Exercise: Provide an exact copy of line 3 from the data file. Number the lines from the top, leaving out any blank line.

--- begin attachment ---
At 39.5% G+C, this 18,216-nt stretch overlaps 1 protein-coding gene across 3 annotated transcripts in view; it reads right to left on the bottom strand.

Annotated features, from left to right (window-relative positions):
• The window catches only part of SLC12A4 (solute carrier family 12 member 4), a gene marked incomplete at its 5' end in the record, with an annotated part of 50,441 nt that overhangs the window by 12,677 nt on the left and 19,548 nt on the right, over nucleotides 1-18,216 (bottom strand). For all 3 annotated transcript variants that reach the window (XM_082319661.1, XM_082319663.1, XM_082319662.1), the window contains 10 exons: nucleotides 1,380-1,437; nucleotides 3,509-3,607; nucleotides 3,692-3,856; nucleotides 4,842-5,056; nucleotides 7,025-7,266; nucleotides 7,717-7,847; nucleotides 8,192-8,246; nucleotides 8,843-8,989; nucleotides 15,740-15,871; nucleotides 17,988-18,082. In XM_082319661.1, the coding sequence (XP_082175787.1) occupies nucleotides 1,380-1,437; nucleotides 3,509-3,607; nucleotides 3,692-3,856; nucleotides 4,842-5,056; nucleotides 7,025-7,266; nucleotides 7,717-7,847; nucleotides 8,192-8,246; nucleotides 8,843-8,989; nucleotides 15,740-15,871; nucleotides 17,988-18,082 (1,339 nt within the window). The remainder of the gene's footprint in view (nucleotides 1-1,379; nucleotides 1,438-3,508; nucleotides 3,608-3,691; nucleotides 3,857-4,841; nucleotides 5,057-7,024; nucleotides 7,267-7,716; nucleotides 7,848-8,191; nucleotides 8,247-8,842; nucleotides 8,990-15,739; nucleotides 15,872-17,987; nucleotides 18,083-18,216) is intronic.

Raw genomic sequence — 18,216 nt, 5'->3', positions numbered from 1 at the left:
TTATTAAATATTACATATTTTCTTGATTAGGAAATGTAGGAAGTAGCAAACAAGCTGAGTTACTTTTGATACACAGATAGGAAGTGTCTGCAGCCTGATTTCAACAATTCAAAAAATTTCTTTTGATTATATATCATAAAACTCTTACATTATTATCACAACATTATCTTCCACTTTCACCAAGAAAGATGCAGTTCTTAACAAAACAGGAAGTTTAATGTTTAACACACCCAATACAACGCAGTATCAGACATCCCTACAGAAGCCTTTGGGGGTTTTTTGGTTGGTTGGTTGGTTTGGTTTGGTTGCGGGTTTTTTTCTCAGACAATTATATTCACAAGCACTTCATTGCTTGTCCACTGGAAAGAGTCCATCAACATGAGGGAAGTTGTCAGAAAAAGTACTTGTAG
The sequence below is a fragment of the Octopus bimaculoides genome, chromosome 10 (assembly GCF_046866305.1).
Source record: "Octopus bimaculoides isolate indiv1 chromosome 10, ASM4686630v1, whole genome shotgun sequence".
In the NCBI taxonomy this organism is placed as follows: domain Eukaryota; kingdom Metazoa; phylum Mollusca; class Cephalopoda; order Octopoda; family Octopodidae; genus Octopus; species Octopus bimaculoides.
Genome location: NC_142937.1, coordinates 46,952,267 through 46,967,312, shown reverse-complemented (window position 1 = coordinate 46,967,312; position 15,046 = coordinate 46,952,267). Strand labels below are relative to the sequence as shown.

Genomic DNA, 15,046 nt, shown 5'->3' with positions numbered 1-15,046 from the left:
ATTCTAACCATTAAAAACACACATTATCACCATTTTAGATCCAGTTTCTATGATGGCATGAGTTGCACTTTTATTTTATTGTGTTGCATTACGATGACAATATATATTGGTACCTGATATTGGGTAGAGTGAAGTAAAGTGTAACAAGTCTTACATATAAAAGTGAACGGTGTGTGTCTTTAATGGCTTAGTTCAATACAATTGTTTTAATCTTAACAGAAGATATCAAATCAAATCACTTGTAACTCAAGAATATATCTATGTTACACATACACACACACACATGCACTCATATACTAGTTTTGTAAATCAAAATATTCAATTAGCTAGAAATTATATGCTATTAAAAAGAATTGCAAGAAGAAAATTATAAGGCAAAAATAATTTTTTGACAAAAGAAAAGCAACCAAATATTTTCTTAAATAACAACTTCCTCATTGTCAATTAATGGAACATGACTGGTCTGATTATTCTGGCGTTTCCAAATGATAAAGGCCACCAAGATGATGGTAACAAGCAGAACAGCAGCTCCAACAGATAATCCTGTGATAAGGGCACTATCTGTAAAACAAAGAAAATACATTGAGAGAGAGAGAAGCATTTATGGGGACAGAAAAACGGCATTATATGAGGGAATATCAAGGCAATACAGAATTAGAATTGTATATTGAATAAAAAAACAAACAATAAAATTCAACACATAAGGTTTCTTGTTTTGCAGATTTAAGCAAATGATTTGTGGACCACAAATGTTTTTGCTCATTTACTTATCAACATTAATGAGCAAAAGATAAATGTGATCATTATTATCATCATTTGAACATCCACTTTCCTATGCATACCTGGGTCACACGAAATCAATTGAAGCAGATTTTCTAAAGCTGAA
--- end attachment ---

• The window catches only part of SLC12A4 (solute carrier family 12 member 4), a gene marked incomplete at its 5' end in the record, with an annotated part of 50,441 nt that overhangs the window by 12,677 nt on the left and 19,548 nt on the right, over nucleotides 1-18,216 (bottom strand). For all 3 annotated transcript variants that reach the window (XM_082319661.1, XM_082319663.1, XM_082319662.1), the window contains 10 exons: nucleotides 1,380-1,437; nucleotides 3,509-3,607; nucleotides 3,692-3,856; nucleotides 4,842-5,056; nucleotides 7,025-7,266; nucleotides 7,717-7,847; nucleotides 8,192-8,246; nucleotides 8,843-8,989; nucleotides 15,740-15,871; nucleotides 17,988-18,082. In XM_082319661.1, the coding sequence (XP_082175787.1) occupies nucleotides 1,380-1,437; nucleotides 3,509-3,607; nucleotides 3,692-3,856; nucleotides 4,842-5,056; nucleotides 7,025-7,266; nucleotides 7,717-7,847; nucleotides 8,192-8,246; nucleotides 8,843-8,989; nucleotides 15,740-15,871; nucleotides 17,988-18,082 (1,339 nt within the window). The remainder of the gene's footprint in view (nucleotides 1-1,379; nucleotides 1,438-3,508; nucleotides 3,608-3,691; nucleotides 3,857-4,841; nucleotides 5,057-7,024; nucleotides 7,267-7,716; nucleotides 7,848-8,191; nucleotides 8,247-8,842; nucleotides 8,990-15,739; nucleotides 15,872-17,987; nucleotides 18,083-18,216) is intronic.